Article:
Published in the Minneapolis Sunday Tribune June 18, 1911
[Note: To facilitate identification of plants, we have taken the liberty of adding the information that is within brackets and also all the botanical names have been put into italics. The language of Eloise's day is left as written. Additional notes at the bottom of the page.]
[A]n account of the notable wild flowers of Minneapolis would be incomplete without some mention of the Painted Cup, Castilliea coccinea. [Now - Scarlet Indian Paintbrush, Castilleja coccinea]. In the latter part of May, the meadows favored by this plant are visions of delight. Painter’s brush is by far the better name for it, as only the tips of the floral leaves of the compact spike flame in scarlet, or, less frequently, in yellow, thus suggesting a brush dipped in the pigments of an artist’s palette. It is the leaves (bracts) among the flowers that are colored vividly. The tubular calyx has but a narrow rim of brightness and the slender, greenish corolla is, contrary to rule, the least conspicuous of all.
The reckless enthusiast now plunges wildly into mire and willingly pays toll to myriads of mosquitoes. He must needs be a bog-trotter in order to see the carnivorous plants and orchids found only in un-drained tamarack swamps. Imbedded in bog mass, whorls of curiously constructed, lurid-veined leaves, arched and hollow, and filled with water, greet his eyes. It is the pitcher plant, Sarracenia purpurea - a plant that lives partially on insects.
A fly seldom escapes from one of these leaf traps when she visits it for a sip of water. For, if she succeeds in crawling up the inner slippery surface, she will encounter a margin of stiff, downward pointing hairs that will hinder further progress. As the insects decay, they are absorbed. In this way the plants obtain the nitrogenous food, more or less necessary for all plants, as shown by the use of fertilizers.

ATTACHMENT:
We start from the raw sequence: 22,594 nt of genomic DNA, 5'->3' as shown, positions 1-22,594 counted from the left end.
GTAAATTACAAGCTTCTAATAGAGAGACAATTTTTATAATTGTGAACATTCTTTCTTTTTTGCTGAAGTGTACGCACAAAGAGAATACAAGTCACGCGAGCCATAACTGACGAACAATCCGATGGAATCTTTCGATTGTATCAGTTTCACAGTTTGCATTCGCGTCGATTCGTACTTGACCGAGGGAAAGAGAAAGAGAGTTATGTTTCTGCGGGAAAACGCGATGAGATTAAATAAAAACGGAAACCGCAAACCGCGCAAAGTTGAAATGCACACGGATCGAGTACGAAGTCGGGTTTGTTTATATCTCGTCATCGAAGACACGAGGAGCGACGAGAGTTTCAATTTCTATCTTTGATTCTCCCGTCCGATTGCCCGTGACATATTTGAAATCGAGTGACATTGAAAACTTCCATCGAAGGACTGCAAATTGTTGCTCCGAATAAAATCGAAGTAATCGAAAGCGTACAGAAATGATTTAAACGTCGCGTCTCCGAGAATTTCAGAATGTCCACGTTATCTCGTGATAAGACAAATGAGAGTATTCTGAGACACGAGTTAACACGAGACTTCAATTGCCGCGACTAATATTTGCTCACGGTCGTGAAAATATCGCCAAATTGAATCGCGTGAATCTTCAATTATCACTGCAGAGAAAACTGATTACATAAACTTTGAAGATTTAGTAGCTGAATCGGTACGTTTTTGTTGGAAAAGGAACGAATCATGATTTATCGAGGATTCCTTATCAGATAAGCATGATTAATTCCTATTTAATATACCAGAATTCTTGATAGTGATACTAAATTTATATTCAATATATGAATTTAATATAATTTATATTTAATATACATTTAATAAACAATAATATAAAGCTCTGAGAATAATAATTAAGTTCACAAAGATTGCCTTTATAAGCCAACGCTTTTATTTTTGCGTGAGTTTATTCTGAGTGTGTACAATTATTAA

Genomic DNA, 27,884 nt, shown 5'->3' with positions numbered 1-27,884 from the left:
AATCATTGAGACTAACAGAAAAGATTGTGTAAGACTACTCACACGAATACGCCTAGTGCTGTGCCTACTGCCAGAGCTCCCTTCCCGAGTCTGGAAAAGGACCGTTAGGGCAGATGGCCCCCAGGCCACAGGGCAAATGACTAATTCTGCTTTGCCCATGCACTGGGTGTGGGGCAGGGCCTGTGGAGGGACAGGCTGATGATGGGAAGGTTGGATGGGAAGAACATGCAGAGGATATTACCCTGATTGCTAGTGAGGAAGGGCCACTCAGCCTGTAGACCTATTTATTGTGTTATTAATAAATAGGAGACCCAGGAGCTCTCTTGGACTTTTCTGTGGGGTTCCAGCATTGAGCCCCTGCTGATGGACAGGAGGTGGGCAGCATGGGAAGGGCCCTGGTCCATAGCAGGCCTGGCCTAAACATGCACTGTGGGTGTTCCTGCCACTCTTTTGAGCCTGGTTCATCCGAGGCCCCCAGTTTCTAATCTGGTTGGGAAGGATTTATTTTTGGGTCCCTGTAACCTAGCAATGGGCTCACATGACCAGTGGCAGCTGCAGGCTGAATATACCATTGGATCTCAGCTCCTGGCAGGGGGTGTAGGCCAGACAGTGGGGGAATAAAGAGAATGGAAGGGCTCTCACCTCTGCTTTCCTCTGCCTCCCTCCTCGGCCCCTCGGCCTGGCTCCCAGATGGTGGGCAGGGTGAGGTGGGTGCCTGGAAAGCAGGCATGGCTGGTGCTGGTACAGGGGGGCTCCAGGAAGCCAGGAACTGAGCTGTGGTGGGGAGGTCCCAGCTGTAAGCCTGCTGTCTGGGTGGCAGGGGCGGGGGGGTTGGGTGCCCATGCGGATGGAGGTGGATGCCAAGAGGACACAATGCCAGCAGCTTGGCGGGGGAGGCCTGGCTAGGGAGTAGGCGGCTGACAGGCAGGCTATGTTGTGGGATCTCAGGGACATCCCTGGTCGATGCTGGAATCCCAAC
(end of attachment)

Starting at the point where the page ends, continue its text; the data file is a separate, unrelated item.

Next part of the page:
But what is novel about the insectivorous plants is that they capture living insects. They can thereby get a living from poorer soil and with feebler roots than can other plants. The flower also has a striking appearance. The calyx is dark red purple. The fiddle-shaped petals of rich wine color are folded over a genuine umbrella - the stigma of the pistil, which not only serves the usual purpose of pollination, but also keeps the pollen and nectar dry - an umbrella in use long before man thought of making one.
We have but one pitcher plant in this latitude. Another species is a native of the southern states, and still another of the Pacific coast. Others again are found in the old world and in the tropics. All these may be recognized by the pitcher leaf, but the plants vary considerably, for “nature repeats herself with a difference.” The southern species has a yellow flower; the pitcher of the Pacific states has an arching roof and a lurid, fishtail appendage; and some of the tropical pitchers are on vines, and are filled with digestive fluids, protected by motile lids that close automatically over the struggling captives.
The greatest prize of the swamp is our state flower, the showy Cypripedium, the pink and white Lady’s-slipper [The Showy Lady’s-slipper, Cypripedium reginae], a member of the orchid family. No flower, wild or cultivated, is more magnificent than this. The plant is the tallest of the genus and has the broadest leaves and the largest and most beautifully tinted flowers, often bearing two on one stalk.